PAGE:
Oh, I know. I'm not in any way saying that the current rules should be universally changed. What I really want is for my game to have "hull breach" to be an actual threat players have to care about. Maybe have a damaged life-support system be something more worrying than a minor penalty on captain actions.
Also, from a player perspective in pathfinder, and from my players in starfinder. A story based on survival against the elements tends to be two things, a) boring, and b) deadly. The worst combination.
Definitely something I want to watch out for. I want the threat of vacuum to be a background concern, not a constant focus. I.e. Star Trek, not 21st century spacecraft. It doesn't need to come in most sessions, but a hull breach can be an occasional tool for dramatic set-piece.
If you want to force players to buy special vacuum protection for your sci-fi game you can, but you had better be prepared to re-write pre-written modules and keep in mind the added deadliness when making your own stories because it's not the default setting.
Thankfully not an issue. I'm not running in the Pact World setting right now as it is, so I don't need to worry about modules.
Edit: To clarify, it's less about forcing them to purchase more gear (not interesting), and more about making it an actual choice of whether or not to use that gear. Picard does not sit on the bridge of the Enterprise in a vac suit. Also, if a race can survive naturally in space (I have a Sarcesian player), it should at least have some small meaning.
The armor rules clearly state that ALL armor can provide protection from vacuum and other environmental hazards for a day per item level. This seems rather excessive to me, rapidly nullifying the danger of operating in the void, and ironically making spaceship battles in Starfinder environmentally safer than ship battles in Pathfinder (at least you can drown in rough water). Heck, as a recent discussion here brought up, it's potentially safer to vent your ship and fight in vacuum if boarded than it is to fight in atmosphere, as a number of threats are nullified without air.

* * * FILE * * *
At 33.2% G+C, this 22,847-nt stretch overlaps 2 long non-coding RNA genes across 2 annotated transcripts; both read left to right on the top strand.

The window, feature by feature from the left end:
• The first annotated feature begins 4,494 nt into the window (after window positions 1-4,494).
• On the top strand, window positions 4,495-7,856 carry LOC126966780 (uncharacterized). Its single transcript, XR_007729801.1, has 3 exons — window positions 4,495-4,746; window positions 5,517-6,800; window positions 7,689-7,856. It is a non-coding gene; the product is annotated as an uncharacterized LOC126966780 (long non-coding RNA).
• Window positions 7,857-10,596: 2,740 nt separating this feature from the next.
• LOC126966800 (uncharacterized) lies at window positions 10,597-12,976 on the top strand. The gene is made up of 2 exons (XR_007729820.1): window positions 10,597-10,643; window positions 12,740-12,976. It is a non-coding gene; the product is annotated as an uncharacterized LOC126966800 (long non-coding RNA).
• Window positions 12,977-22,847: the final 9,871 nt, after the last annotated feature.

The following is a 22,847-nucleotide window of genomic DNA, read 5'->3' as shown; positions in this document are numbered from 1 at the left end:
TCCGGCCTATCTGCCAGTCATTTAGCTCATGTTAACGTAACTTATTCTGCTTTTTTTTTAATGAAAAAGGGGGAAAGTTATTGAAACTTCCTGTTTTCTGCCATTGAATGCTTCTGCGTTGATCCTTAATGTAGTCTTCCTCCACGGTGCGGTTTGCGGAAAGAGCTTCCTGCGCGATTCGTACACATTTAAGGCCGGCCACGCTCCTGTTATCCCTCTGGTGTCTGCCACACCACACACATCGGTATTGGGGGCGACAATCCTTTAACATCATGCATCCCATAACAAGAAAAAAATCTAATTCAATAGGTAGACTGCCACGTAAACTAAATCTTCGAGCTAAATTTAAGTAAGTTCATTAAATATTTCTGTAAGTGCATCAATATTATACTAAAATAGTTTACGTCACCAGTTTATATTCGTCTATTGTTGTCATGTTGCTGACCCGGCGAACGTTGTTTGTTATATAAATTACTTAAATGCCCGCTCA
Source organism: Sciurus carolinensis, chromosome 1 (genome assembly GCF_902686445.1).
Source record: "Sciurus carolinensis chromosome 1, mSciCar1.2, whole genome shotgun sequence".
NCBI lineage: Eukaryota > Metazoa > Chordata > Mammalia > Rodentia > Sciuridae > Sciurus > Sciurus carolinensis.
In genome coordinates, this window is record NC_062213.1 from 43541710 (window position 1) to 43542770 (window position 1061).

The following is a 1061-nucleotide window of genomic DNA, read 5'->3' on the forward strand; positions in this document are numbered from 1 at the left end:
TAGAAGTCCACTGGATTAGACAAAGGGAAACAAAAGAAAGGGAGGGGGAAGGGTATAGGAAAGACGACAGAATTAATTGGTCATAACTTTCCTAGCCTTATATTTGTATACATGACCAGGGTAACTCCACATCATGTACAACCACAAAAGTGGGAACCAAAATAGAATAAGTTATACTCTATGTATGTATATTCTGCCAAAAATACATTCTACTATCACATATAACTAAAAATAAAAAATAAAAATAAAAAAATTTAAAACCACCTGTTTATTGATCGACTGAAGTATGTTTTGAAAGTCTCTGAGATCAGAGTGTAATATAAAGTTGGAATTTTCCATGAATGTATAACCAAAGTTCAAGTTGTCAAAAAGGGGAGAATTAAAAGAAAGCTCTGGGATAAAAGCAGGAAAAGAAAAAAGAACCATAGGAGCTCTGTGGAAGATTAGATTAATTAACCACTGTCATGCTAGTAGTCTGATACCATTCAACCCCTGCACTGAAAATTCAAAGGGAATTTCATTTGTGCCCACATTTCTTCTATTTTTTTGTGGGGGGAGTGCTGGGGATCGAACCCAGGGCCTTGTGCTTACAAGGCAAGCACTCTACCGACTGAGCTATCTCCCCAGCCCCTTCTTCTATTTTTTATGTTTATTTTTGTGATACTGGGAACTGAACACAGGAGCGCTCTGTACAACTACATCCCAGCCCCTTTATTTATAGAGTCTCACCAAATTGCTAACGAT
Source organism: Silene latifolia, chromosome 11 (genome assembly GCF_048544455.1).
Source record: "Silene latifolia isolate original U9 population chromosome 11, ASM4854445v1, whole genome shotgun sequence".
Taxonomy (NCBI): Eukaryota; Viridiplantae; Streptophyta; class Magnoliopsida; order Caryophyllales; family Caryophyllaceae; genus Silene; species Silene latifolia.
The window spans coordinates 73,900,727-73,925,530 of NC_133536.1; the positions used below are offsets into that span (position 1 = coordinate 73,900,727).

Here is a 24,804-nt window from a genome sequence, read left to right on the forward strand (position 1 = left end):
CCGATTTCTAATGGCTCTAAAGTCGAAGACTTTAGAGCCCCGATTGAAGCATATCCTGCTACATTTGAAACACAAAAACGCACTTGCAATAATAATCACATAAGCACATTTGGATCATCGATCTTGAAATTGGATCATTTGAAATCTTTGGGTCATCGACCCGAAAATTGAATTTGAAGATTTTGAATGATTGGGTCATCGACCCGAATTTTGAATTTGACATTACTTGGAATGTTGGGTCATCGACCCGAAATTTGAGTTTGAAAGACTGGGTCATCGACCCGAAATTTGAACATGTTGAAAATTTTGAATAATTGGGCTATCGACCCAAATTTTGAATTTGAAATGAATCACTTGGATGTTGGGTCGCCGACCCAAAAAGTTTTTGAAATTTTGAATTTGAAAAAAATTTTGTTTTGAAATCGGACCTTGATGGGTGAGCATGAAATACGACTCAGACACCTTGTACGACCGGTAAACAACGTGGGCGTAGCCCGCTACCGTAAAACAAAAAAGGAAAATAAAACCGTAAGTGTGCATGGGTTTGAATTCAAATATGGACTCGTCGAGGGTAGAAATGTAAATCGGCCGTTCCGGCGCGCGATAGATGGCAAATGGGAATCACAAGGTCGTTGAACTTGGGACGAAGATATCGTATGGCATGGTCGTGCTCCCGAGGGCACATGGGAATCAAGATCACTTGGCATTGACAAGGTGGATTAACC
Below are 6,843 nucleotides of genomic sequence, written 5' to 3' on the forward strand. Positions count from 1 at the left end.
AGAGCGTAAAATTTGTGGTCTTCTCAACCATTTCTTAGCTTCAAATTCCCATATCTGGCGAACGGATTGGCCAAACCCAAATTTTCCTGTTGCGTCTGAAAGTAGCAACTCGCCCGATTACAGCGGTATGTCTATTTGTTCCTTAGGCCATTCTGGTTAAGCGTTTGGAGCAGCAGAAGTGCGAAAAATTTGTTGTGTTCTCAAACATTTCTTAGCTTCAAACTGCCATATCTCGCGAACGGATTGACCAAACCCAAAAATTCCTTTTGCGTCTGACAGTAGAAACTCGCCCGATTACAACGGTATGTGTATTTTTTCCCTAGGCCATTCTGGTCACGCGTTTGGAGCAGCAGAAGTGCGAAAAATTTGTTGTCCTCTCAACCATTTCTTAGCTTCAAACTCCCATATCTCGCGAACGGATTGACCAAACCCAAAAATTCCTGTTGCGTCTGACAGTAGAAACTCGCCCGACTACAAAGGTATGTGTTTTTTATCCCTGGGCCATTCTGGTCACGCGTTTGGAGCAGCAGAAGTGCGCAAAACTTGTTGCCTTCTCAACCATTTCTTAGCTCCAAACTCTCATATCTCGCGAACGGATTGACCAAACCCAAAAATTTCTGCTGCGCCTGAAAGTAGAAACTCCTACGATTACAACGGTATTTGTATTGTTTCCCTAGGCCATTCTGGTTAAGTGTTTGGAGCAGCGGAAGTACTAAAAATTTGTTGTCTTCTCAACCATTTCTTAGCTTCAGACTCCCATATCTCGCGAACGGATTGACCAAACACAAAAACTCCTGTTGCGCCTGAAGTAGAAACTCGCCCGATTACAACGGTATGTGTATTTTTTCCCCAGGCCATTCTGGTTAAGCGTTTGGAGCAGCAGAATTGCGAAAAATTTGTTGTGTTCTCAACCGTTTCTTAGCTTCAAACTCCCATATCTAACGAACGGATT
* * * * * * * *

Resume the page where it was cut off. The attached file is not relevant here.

It seems like this was a design decision change at some point in the writing process, which left some oddities behind. Like why would anyone ever have a space suit, when you can get stationwear armor for not much more cost, and not have your survivability threatened by every nearby pointy object? Why are Oxygen Candles a thing when every suit can let you breathe for days? Why do high-tech tents burn battery charges (that you have to pay for) to provide the same protection as armor provides for days (that recharge for free)?
Why is it a racial feature that Sarcesians can go 1 hour without breathing when the lowest level armor provides 24 times that?
Why does the Skitter Shot game module specify the presence of vacuum suits being available for players in the airlock when they all have armor already?
-(considered posting this in homebrew, but I'm hoping for discussion of the oddities in RAW too. If mods think it needs to be moved, feel free)
Original design intents aside, I'd like to restore the threat of operating in the void. The easiest method that I see here is to just flat-out remove vacuum protection from the list of environmental hazards that armor can protect you from. Then provide secondary equipment to make up the difference (with varying degrees of inconvenience to avoid people just running around with vac helmets on constantly). Operating freely in the void with fancy personal atmospheric force fields should be something restricted to higher levels, if it's available at all; not something existing as a throwaway descriptor for all armor from lowest to highest.
I'm looking here to hash out some specific rules to achieve the above goals. In addition, I'm hoping discussion here can help me:
Has anybody else messed with these rules in play? Any thoughts on a good direction to go with this, before I dive into potential specifics?